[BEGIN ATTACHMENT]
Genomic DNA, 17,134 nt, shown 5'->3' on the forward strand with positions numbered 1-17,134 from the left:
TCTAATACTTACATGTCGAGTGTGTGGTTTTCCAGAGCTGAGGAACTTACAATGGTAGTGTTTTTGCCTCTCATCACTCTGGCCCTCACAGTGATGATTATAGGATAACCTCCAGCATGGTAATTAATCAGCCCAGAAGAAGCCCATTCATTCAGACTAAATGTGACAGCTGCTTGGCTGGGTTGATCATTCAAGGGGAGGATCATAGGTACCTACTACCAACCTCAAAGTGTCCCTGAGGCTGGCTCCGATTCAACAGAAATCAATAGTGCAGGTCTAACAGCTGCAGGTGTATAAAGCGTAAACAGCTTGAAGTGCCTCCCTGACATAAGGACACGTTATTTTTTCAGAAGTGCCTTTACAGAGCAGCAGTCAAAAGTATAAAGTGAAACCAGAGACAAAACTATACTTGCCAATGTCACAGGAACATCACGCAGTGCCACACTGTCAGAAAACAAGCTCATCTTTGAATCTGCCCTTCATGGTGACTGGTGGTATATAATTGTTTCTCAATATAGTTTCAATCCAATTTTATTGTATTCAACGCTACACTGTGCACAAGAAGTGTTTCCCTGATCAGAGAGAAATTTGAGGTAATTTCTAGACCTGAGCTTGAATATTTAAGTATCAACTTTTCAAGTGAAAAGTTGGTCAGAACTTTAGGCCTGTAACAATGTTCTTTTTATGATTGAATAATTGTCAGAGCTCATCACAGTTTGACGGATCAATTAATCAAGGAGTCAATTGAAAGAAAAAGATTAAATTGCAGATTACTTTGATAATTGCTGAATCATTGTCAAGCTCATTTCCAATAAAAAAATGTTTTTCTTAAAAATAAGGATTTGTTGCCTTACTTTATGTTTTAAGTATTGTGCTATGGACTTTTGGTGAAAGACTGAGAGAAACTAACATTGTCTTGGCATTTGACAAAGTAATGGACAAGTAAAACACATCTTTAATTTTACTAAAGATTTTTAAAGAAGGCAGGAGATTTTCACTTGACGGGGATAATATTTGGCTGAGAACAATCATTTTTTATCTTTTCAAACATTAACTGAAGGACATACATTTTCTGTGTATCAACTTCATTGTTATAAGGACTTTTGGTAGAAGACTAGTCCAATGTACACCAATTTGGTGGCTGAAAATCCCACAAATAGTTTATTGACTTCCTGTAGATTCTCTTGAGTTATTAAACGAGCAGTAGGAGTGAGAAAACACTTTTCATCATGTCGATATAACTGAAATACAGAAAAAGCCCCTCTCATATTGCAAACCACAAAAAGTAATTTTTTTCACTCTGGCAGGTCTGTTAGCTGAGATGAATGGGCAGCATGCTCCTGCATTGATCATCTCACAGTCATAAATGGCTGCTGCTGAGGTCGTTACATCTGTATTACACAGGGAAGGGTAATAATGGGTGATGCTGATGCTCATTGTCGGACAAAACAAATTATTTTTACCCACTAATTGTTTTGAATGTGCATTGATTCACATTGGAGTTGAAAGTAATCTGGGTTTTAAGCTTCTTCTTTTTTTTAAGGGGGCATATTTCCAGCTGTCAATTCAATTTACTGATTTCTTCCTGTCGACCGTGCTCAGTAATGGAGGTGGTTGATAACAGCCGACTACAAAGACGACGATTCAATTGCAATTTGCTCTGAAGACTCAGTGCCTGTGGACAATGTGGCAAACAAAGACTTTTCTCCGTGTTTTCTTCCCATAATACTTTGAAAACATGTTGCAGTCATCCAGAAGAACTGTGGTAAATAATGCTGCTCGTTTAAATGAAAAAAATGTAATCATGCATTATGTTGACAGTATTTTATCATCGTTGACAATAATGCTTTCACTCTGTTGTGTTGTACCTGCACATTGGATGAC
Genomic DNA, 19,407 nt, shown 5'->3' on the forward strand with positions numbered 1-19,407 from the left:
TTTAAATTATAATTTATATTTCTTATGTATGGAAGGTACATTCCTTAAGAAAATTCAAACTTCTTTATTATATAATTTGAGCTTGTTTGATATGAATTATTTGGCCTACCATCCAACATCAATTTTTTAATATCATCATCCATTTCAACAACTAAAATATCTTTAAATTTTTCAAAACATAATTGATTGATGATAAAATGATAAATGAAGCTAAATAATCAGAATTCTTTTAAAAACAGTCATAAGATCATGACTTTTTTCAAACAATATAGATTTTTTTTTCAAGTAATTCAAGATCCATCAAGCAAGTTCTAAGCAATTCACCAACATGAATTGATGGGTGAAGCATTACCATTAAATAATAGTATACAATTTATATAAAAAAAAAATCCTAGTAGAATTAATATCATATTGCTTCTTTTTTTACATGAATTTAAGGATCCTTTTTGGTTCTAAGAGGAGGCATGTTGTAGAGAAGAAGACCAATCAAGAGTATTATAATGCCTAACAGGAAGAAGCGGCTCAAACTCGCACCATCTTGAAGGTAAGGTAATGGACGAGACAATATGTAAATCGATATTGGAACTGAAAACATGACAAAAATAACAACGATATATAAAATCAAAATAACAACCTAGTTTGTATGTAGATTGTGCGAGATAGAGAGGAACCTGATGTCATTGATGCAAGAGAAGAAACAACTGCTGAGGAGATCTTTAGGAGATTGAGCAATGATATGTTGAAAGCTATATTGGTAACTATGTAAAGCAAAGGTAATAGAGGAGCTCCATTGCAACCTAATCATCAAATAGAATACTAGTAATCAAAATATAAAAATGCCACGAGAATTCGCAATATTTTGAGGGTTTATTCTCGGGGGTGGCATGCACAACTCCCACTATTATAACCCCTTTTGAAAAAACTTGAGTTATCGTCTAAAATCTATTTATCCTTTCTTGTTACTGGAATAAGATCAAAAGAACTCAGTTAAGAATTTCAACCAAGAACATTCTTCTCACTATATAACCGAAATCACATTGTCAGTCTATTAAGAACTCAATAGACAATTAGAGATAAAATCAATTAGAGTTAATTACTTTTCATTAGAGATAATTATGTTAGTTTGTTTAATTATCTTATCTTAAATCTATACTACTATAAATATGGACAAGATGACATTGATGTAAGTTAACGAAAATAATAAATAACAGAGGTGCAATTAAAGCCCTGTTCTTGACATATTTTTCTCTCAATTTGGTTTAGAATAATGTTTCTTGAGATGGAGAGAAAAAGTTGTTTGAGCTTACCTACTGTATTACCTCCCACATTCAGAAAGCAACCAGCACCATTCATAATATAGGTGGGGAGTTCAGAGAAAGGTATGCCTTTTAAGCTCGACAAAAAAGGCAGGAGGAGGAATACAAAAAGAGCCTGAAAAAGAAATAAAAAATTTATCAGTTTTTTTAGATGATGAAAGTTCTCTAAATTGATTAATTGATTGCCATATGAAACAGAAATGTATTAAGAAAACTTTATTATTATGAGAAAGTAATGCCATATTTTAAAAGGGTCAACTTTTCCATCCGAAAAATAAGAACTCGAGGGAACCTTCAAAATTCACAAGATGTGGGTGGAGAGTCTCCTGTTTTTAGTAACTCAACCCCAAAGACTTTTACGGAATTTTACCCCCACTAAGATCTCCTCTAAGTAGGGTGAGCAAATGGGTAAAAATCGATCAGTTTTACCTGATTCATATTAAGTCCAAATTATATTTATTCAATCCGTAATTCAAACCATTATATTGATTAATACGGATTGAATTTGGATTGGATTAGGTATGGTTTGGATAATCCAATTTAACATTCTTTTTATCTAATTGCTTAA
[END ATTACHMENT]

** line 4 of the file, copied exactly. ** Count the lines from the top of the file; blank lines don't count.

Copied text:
TTTAAATTATAATTTATATTTCTTATGTATGGAAGGTACATTCCTTAAGAAAATTCAAACTTCTTTATTATATAATTTGAGCTTGTTTGATATGAATTATTTGGCCTACCATCCAACATCAATTTTTTAATATCATCATCCATTTCAACAACTAAAATATCTTTAAATTTTTCAAAACATAATTGATTGATGATAAAATGATAAATGAAGCTAAATAATCAGAATTCTTTTAAAAACAGTCATAAGATCATGACTTTTTTCAAACAATATAGATTTTTTTTTCAAGTAATTCAAGATCCATCAAGCAAGTTCTAAGCAATTCACCAACATGAATTGATGGGTGAAGCATTACCATTAAATAATAGTATACAATTTATATAAAAAAAAAATCCTAGTAGAATTAATATCATATTGCTTCTTTTTTTACATGAATTTAAGGATCCTTTTTGGTTCTAAGAGGAGGCATGTTGTAGAGAAGAAGACCAATCAAGAGTATTATAATGCCTAACAGGAAGAAGCGGCTCAAACTCGCACCATCTTGAAGGTAAGGTAATGGACGAGACAATATGTAAATCGATATTGGAACTGAAAACATGACAAAAATAACAACGATATATAAAATCAAAATAACAACCTAGTTTGTATGTAGATTGTGCGAGATAGAGAGGAACCTGATGTCATTGATGCAAGAGAAGAAACAACTGCTGAGGAGATCTTTAGGAGATTGAGCAATGATATGTTGAAAGCTATATTGGTAACTATGTAAAGCAAAGGTAATAGAGGAGCTCCATTGCAACCTAATCATCAAATAGAATACTAGTAATCAAAATATAAAAATGCCACGAGAATTCGCAATATTTTGAGGGTTTATTCTCGGGGGTGGCATGCACAACTCCCACTATTATAACCCCTTTTGAAAAAACTTGAGTTATCGTCTAAAATCTATTTATCCTTTCTTGTTACTGGAATAAGATCAAAAGAACTCAGTTAAGAATTTCAACCAAGAACATTCTTCTCACTATATAACCGAAATCACATTGTCAGTCTATTAAGAACTCAATAGACAATTAGAGATAAAATCAATTAGAGTTAATTACTTTTCATTAGAGATAATTATGTTAGTTTGTTTAATTATCTTATCTTAAATCTATACTACTATAAATATGGACAAGATGACATTGATGTAAGTTAACGAAAATAATAAATAACAGAGGTGCAATTAAAGCCCTGTTCTTGACATATTTTTCTCTCAATTTGGTTTAGAATAATGTTTCTTGAGATGGAGAGAAAAAGTTGTTTGAGCTTACCTACTGTATTACCTCCCACATTCAGAAAGCAACCAGCACCATTCATAATATAGGTGGGGAGTTCAGAGAAAGGTATGCCTTTTAAGCTCGACAAAAAAGGCAGGAGGAGGAATACAAAAAGAGCCTGAAAAAGAAATAAAAAATTTATCAGTTTTTTTAGATGATGAAAGTTCTCTAAATTGATTAATTGATTGCCATATGAAACAGAAATGTATTAAGAAAACTTTATTATTATGAGAAAGTAATGCCATATTTTAAAAGGGTCAACTTTTCCATCCGAAAAATAAGAACTCGAGGGAACCTTCAAAATTCACAAGATGTGGGTGGAGAGTCTCCTGTTTTTAGTAACTCAACCCCAAAGACTTTTACGGAATTTTACCCCCACTAAGATCTCCTCTAAGTAGGGTGAGCAAATGGGTAAAAATCGATCAGTTTTACCTGATTCATATTAAGTCCAAATTATATTTATTCAATCCGTAATTCAAACCATTATATTGATTAATACGGATTGAATTTGGATTGGATTAGGTATGGTTTGGATAATCCAATTTAACATTCTTTTTATCTAATTGCTTAA